Even if Hess remains as campus police chief, he may find himself in the odd position of having to file open records requests with his own administration to find out if anybody is breaking the law on campus. In a memo issued last September, Chancellor Smith revoked a previous policy that directed employees with knowledge of criminal activity to report it to the campus police. Smith claimed the decision resulted from a management review that determined that it was unnecessary to report crime to the police department.
That decision contradicts an understanding hammered out between UH officials and Johnny Holmes in 1992. Holmes at that time told school representatives that his prosecutors would have the final say in whether charges were filed for thefts of university property, which by law belongs to the state. Holmes points out there is a state statute that makes it a crime to hinder the prosecution of suspects.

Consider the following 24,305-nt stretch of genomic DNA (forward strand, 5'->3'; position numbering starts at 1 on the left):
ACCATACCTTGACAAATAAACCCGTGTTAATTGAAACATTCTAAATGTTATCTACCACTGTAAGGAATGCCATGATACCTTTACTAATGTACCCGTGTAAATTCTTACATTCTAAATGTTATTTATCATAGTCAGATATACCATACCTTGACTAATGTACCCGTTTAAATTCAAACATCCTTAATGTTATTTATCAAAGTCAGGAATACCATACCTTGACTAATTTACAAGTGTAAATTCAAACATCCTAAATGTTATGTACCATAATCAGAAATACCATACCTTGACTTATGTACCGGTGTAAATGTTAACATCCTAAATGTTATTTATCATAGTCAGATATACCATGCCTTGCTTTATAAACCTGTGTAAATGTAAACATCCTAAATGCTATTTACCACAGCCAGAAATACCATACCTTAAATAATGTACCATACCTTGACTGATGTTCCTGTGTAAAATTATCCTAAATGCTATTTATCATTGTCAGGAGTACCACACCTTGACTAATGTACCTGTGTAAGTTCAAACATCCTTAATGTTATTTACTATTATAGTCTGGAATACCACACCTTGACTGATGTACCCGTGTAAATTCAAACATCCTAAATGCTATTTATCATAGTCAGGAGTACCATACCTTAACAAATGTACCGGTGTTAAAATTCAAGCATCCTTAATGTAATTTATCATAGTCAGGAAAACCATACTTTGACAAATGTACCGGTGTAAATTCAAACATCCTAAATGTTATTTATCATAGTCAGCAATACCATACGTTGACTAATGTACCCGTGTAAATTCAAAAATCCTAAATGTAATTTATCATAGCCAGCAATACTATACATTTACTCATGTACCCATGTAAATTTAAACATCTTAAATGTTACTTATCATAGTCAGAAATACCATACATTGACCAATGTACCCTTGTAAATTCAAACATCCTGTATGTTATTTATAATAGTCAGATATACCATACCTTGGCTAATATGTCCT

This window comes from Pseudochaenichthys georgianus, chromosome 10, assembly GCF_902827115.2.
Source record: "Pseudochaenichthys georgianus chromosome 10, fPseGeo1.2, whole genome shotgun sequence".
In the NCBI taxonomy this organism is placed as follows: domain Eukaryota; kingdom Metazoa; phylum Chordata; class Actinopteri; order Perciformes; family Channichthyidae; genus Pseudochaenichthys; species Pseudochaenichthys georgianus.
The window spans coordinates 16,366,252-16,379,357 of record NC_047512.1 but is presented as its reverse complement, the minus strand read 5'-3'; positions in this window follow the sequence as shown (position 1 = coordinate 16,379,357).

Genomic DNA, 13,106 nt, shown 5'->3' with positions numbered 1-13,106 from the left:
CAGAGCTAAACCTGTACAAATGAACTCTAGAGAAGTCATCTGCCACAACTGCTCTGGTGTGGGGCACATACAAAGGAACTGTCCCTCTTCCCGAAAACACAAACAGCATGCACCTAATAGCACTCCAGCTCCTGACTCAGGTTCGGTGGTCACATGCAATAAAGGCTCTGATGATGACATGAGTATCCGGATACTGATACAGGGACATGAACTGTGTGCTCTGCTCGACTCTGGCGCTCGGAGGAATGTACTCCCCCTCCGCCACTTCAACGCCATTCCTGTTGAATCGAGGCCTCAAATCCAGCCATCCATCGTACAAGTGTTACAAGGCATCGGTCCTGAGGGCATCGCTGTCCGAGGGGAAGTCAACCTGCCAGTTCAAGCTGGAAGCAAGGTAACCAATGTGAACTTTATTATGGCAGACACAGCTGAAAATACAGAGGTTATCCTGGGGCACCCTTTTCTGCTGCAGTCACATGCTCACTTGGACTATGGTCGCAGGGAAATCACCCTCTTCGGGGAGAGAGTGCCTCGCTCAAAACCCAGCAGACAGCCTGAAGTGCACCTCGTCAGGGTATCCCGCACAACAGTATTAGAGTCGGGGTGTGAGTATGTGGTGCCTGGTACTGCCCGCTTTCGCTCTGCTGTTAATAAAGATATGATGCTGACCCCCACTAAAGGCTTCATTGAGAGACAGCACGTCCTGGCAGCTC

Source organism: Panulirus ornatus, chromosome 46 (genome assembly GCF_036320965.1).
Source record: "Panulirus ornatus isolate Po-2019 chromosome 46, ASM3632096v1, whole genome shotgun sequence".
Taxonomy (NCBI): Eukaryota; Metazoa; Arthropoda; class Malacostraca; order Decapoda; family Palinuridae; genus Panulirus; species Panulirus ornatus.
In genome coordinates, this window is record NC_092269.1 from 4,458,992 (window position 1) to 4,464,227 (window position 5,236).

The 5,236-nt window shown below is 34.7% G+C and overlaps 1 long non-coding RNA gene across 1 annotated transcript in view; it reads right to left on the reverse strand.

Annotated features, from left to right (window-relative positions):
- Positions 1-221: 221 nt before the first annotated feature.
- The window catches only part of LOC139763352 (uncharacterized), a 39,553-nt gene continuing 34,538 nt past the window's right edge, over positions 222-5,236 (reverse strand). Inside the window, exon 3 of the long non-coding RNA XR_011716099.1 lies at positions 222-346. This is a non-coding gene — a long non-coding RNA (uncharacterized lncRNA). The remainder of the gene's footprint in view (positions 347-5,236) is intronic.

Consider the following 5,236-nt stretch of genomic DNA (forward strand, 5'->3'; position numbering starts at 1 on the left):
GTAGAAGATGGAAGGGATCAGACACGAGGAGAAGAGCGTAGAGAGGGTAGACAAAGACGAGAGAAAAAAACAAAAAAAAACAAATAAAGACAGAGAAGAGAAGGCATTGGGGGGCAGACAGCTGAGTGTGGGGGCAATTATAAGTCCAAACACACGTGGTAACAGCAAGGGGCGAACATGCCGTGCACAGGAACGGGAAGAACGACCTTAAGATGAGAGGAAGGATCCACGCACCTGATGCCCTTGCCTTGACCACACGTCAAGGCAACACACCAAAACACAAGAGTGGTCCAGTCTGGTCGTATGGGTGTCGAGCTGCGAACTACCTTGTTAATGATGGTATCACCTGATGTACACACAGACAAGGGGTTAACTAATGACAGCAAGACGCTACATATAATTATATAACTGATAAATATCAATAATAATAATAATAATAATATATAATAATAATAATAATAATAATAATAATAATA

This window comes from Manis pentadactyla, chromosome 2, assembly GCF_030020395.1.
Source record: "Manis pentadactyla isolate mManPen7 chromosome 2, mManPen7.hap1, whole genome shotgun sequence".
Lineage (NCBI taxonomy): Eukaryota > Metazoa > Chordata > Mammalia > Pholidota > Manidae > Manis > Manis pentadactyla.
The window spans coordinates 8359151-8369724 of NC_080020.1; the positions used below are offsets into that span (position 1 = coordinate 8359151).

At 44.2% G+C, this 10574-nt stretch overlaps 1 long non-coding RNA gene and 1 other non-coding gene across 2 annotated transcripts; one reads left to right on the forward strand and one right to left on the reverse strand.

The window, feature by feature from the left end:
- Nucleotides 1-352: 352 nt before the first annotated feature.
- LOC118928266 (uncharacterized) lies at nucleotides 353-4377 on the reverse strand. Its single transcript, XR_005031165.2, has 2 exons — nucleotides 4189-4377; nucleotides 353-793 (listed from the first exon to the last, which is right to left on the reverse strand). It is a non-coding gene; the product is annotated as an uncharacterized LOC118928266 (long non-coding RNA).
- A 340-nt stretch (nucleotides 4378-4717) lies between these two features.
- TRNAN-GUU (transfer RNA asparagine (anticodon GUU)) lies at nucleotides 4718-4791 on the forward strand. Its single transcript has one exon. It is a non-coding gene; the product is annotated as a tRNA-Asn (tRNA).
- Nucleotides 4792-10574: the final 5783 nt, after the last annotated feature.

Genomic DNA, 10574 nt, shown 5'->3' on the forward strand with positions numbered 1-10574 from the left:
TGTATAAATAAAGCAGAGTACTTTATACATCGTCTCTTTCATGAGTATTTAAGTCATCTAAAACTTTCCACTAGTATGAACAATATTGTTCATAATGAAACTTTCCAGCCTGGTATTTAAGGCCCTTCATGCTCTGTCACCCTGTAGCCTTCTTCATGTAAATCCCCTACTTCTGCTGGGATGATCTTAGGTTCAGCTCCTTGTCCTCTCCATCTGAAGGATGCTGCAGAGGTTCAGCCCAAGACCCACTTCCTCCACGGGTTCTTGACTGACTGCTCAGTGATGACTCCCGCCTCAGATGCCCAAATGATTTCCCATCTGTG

"If the guy is not prosecuted, I'm the one that's hindered," says the district attorney. "That's my function, my role, that's what I'm here for. I'm the only one that can make that call. And here, the administration is making that decision unilaterally in a public institution."
According to Smith's directive, anyone wanting to report suspected criminal activity on the UH campus should contact Chief Financial Officer Harris or the school's Internal Audit Department.
"The chief financial officer shouldn't be conducting the investigation so far as finding a person accountable for criminal conduct," retorts Holmes. "Otherwise, what do they need a police force for?"
Judging by the handling of the DeRouselle case, if you report a campus crime committed by a student athlete, you shouldn't be surprised if Smith and company don't get back to you. At least until the player's season is over.
The Insider's season never ends. Call him at (713)280-2483, fax him at (713)280-2496, or e-mail him at email@example.com.